I love books and I have had a lifelong tendency to hoard them. When we bought our new house, I turned one room into a real, formal library with floor to ceiling built in shelves on three walls (including two large sections with paperback sized shelves) and shelves over the door and window (the wall without shelves has a couch and some prints). Once I did that, I decided that the capacity of the library was all of the books I would own at one time (except for some kid’s books on their shelves in their room, some reference/tech books in the garage work area, and tech books at work). Now that the shelves are full, I observe the one in – one out rule and so far it is working well (but is still a little painful).

    My favorite quote about this (paraphrased) is from Harlan Ellison. His house is pretty much one large library and he said visitors always ask the same question, “Have you read all of these books?” He said there are two answers that he alternates, both of them totally absurd (as is the question). Either “Of course, why would I own books I haven’t read?” or “Of course not, why would I want a house full of books I’ve already read?” In other words, there are books you’ve read and will re-read, books you want to keep “just because”, books you bought that you haven’t read or haven’t finished yet, and books that you might want to refer to but aren’t likely to read cover-to-cover.

  19. posted by sharon on

    I have a hard time buying a real book these days. I love ereader and use my PDA.

  20. posted by ps on

    Getting books from the library is the best. A lot of my book clutter is made up of books that I’ve bought and either haven’t read yet, or started reading and put down “for now.” Now I just keep a list of books I want to read, get one or two from the library at a time, and if I decide not to read one (or put it aside for now), I just return it. No expense, no clutter.

  21. posted by anamika on

    Great tips on reducing book clutter. I think buying audiobooks, ebooks, getting books from the library, selling, donating or swapping old books is a great idea.

    However, I’d like some tips on managing Magazine clutter. I am constantly struggling with magazine clutter since I am a voracious reader of many types of news and articles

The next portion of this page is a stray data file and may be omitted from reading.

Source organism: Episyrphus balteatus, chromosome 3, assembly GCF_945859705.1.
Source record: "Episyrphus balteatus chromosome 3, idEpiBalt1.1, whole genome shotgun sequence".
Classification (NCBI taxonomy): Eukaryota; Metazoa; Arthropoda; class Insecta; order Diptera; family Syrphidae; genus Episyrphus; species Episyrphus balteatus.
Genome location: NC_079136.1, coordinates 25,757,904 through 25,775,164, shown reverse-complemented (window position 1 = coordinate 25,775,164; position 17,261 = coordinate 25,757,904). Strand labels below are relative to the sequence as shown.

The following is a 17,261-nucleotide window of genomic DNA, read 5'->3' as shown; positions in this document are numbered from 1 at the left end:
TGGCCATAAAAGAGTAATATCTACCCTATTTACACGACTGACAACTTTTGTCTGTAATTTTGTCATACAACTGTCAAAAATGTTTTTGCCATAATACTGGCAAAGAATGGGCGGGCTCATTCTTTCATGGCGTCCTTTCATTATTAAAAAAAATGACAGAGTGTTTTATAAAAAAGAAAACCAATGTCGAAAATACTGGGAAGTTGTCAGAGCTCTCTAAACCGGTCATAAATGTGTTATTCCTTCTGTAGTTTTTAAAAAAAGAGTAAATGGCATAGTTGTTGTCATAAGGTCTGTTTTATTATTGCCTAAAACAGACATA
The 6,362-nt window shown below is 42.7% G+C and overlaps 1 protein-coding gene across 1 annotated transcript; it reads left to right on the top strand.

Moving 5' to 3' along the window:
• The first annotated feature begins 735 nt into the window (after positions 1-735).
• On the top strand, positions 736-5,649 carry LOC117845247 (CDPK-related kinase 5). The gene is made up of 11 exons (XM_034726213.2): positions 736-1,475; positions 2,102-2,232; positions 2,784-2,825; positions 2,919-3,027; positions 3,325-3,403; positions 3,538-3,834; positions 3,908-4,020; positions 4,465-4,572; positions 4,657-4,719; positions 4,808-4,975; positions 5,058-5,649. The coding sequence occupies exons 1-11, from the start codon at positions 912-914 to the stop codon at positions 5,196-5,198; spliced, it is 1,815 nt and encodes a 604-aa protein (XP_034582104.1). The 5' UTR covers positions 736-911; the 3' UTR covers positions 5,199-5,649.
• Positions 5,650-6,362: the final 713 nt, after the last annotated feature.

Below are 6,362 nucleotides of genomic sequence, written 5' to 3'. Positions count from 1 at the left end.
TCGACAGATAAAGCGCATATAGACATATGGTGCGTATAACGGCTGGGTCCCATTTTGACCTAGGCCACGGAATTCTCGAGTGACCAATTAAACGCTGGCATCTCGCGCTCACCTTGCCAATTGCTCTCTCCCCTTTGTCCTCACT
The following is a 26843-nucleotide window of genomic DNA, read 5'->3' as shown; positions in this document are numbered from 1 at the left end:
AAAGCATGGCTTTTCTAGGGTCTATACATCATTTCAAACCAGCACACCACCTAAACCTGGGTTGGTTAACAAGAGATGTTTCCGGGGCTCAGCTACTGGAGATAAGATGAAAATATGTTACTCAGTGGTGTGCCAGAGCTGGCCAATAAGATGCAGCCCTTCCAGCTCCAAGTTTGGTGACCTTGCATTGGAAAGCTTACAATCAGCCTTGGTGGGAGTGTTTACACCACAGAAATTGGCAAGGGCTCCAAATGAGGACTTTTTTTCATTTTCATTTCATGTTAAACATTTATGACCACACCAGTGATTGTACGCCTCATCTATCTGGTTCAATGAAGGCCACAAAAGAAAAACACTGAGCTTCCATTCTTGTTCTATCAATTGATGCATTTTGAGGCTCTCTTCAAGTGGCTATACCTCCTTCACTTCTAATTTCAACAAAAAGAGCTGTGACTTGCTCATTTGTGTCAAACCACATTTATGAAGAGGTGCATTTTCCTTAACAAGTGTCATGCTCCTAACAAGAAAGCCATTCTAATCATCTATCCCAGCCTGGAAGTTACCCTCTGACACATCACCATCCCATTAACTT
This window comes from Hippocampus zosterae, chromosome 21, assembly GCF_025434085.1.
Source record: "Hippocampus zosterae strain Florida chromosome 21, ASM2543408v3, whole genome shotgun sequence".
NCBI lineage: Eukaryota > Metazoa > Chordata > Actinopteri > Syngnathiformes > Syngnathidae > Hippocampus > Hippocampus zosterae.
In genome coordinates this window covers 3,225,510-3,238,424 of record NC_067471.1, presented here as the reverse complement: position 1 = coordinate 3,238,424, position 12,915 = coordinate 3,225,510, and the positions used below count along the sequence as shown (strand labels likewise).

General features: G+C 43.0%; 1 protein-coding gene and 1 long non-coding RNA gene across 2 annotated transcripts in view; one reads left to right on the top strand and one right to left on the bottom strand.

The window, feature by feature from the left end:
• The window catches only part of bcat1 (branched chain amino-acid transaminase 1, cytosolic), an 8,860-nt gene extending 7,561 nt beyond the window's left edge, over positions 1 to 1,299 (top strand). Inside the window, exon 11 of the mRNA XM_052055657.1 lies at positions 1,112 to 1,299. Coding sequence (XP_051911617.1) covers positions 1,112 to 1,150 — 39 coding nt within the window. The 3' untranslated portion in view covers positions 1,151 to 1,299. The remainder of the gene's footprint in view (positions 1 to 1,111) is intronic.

I try to minimize by reading as much as I can online, but have a number of subscriptions where this is not possible, I also have tons of articles and clippings [not easily available online] and it’s getting to be a pain to manage them.

    Would love to get some ideas and suggestions.

  22. posted by Erin on

    anamika —

    See our post on scanning papers and magazines to reduce paper clutter in your home:

    http://unclutterer.com/archive.....part_1.php

  23. posted by shawn on

    I just started blogging about purging books … the idea being that I don’t keep a book unless I feel my daughters should read it someday. They are very young, yet, so I have lots of time to choose. In the meantime, only buying must-haves instead of must-reads.

  24. posted by Wayne on

    cmpalmer,
    In “Black Swan” the author, Nassim Taleb, mentions Umberto Eco’s library, which contains 30,000 volumes. Eco divides the world into 2 kinds of people, those who ask “Have you read all these books?” and people he may speak with a second time! Taleb then refers to Eco’s unread books as an antilibrary. A persons library should get larger and larger all the time with all the information that you haven’t gotten to yet continuing to call to you as you get older!

    I own a used and rare book business and for many years limited the books in my house to a few hundred. But recently I began to realize that there is nothing the matter with filling my house with books I hadn’t read, especially when I noticed that when I was looking for something interesting to read it was pretty frustrating looking at title after title that I had read at least once.